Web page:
Failed prints: Crooked built platform?

FACTS:

  • printer: Form 1+

  • Software: PreForm 2.0.0 (= latest)

  • History: bought in september (+2 months old) / 50+ succesfull prints

DESCRIPTION OF THE PROBLEM:

  • Incomplete printing of parts with more than 1000 layers.

  • slight flaking on surfaces.

  • solidified resin on resintank bottom after print has failed

ELIMINATION OF CAUSE:

  • The problem is NOT related to bad or worn out resin tanks: five new tanks have been
    purchased and tested, resulting in more failed prints.

  • The problem is NOT related to the resin: tested with fresh resins: black, clear,
    white, grey, though and flexible. No differences in changing resins.

  • The problem is NOT related to the laser and or mirror: I have cleaned the main
    mirror - following the instructions - prior to a laser-spot test. Images taken with three different camera’s , and
    i can not find bunny ears or a carrot.
    (Note that I have not touched nor cleaned the galvo mirror. Formlabs explicitly states: “Do not do any additional cleaning without consulting Customer Support.”)

  • The problem is NOT related to the printjob: I have passed a point where previous successful
    prints don’t work anymore. In fact: even non-complex and small objects are
    doomed to have a certain fail rate.

  • The problem is NOT related to the PreForm version: failed prints started occurring when
    using an “outdated” version. Upgrading to 2.0.0 did not solve anything.
    Reverting to the version I had made no difference either.

  • The problem is NOT related to the built platform: a new one has been purchased and
    tested: no difference. The one that has been used for over a month has had a little
    service on the quick clamp latch to asure a firm lock on the Z-axis bracket.

  • The printer is POSSIBLY NOT related to faulty calibration. The bases strongly stick
    to the built platform, supports are being printed nicely and firm, there is no
    shifting, stretching or offset. Ofcourse this statement is only true for the
    places where the ‘inocmplete printing’ is not taking place.

LATEST OBSERVATION:

  • During some of my latest trials, I heard an unusual sound during the peel action.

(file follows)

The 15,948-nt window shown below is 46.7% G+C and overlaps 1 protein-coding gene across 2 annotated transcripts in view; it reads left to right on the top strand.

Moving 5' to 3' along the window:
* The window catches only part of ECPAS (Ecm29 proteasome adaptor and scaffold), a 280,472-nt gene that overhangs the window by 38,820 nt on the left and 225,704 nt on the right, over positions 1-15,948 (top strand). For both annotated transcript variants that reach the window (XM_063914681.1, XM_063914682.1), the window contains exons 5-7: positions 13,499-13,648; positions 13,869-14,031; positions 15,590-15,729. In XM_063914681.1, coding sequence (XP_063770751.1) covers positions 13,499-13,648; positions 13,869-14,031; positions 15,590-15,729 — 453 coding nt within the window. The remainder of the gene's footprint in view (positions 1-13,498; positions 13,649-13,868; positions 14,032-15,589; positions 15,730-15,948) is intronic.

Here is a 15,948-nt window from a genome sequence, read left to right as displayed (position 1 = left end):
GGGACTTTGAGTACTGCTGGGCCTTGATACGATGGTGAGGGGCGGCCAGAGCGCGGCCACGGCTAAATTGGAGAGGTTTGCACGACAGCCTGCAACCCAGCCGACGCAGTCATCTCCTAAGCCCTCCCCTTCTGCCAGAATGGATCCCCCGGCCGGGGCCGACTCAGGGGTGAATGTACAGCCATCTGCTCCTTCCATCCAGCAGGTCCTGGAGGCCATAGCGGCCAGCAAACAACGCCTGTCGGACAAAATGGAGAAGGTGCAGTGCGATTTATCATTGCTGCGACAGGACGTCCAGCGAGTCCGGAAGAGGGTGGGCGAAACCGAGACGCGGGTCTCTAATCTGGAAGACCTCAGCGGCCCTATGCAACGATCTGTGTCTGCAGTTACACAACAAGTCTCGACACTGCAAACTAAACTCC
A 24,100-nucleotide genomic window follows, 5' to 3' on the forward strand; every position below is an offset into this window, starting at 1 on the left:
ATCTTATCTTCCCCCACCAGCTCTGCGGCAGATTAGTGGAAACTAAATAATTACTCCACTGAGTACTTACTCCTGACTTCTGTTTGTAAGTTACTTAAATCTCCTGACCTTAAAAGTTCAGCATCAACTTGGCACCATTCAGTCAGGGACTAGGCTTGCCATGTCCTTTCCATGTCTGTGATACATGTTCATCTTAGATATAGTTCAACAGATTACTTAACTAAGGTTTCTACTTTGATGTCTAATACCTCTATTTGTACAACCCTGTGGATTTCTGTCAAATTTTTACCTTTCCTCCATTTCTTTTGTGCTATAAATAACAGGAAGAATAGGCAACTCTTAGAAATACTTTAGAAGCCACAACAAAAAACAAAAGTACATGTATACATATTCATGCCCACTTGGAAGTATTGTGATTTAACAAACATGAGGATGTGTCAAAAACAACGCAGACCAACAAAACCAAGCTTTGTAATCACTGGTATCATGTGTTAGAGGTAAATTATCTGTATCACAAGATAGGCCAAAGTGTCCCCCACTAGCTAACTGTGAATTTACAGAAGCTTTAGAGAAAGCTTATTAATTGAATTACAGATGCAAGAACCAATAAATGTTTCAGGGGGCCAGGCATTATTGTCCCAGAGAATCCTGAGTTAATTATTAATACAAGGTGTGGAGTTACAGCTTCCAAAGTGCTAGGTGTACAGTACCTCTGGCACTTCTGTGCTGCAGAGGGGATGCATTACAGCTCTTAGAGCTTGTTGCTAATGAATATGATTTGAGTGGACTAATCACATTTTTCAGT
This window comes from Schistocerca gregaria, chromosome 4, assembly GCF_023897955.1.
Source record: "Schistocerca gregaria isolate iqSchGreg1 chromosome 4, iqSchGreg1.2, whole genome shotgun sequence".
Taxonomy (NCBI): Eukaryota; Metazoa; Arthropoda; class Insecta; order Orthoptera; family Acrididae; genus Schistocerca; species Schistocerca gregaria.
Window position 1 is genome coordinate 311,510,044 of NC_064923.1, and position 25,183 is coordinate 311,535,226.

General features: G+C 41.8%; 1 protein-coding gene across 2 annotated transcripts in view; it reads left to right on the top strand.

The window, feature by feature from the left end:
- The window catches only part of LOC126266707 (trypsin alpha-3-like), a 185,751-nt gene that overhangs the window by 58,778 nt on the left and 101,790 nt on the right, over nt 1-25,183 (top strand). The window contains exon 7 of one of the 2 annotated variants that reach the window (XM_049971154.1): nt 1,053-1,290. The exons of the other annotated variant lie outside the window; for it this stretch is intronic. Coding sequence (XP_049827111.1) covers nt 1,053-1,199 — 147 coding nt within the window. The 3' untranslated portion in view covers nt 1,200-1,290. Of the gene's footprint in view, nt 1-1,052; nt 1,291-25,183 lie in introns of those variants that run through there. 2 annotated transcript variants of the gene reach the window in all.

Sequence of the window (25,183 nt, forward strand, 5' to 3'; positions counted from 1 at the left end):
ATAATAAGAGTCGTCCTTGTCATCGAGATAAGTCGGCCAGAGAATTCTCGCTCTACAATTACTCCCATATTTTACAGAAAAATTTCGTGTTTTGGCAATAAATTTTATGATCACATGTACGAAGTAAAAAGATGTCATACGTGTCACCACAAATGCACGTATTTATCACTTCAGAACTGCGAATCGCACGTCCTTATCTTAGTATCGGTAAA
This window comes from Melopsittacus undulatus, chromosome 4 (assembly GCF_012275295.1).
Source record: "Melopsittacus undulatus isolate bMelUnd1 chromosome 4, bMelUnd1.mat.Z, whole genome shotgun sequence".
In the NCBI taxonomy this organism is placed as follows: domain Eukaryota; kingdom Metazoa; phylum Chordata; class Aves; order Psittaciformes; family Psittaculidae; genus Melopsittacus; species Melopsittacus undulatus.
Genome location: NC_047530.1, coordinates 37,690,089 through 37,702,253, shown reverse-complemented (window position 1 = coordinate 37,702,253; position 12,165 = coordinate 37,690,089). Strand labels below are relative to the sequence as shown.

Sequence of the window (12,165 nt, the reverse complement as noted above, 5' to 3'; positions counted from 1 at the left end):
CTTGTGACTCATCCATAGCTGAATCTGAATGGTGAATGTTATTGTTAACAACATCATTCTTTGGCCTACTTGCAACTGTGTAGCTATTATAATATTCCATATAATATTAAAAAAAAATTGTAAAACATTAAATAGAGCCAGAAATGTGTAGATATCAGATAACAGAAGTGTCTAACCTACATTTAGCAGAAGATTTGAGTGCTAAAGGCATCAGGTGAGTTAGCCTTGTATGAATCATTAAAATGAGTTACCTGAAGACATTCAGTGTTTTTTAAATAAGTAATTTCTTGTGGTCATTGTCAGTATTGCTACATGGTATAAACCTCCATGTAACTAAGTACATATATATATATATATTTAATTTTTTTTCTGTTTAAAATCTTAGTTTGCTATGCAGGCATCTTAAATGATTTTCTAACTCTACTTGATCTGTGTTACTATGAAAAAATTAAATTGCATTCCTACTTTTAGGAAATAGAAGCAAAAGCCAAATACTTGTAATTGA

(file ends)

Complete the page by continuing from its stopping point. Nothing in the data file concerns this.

Taking a closer look, I noticed that the built platform is being pulled down
    when peeling, upon a moment where forces rise to high and the print releases
    from the silicone layer, allowing the built platform to spring back to its
    original - and parallel - position. Hence: the strange sound. (Obviously, this
    phenomena gets more pronounced when printing larger cross sections.)

A BOLD ASSUMPTION:

  • I think that the cause to my problem is a “worn out” slide on the z-axis. The
    elimination of all the obvious parameters tells me that the problem has
    suddenly raised, and is without doubt directly caused by the printer it selves.
    Sadly I have no reference of how a brand new Form 1+ printer behaves. How
    wobbly is the built platform? When attached and tightened with the lever, there
    is still some play when I manipulate it gently.
  • Another cause could be that there is no change in mechanical rigidity, but a change in
    the amount of adherence of the print. What could this mean?

TAKEN ACTIONS:

  • Performed the Formlabs test print. Surprisingly: this comes out succesful. I asume it has to few layers for the problem to have a dramatic impact.

  • Searched the web to find similar complaints. Upon today I have not figured out which
    keywords might render usefull hits. I have read allot about failing prints, but
    I’m not finding anything about wobbly built platforms.

Please help me to pinpoint the cause or share similar experiences.

Its more than likely do to your print… what are you trying to print? If it is having issues removing from the PDMS layer it could be that your cross section is too much for the z motor to handle…

On a side note your laser spot check does not look the greatest in my opinion but it could be fine for others if my laser test looked like that I would clean all mirrors.

Thomas,

Here you can see a screenshot of a printjob. First attemt in printing this a month ago was succesful. Since I need alot of them, I re-oriented the parts EVERY time I launched the job again. (to make sure I distribute the stress on my tanks). It all worked out great untill a certain point. Re-printing a previous sucesful file now fails.

So therefore I can conclude that it is proven that the file(s) I sent to the printer are “okay”, but another parameter has changed during time.

This is a litle more complex part that I tried. It’s quite big and consumes pretty much resin. A refil has been done during testing.

The results: (i marked the edges)
First print

Second print

I did two other prints with completely different orientation, but no change.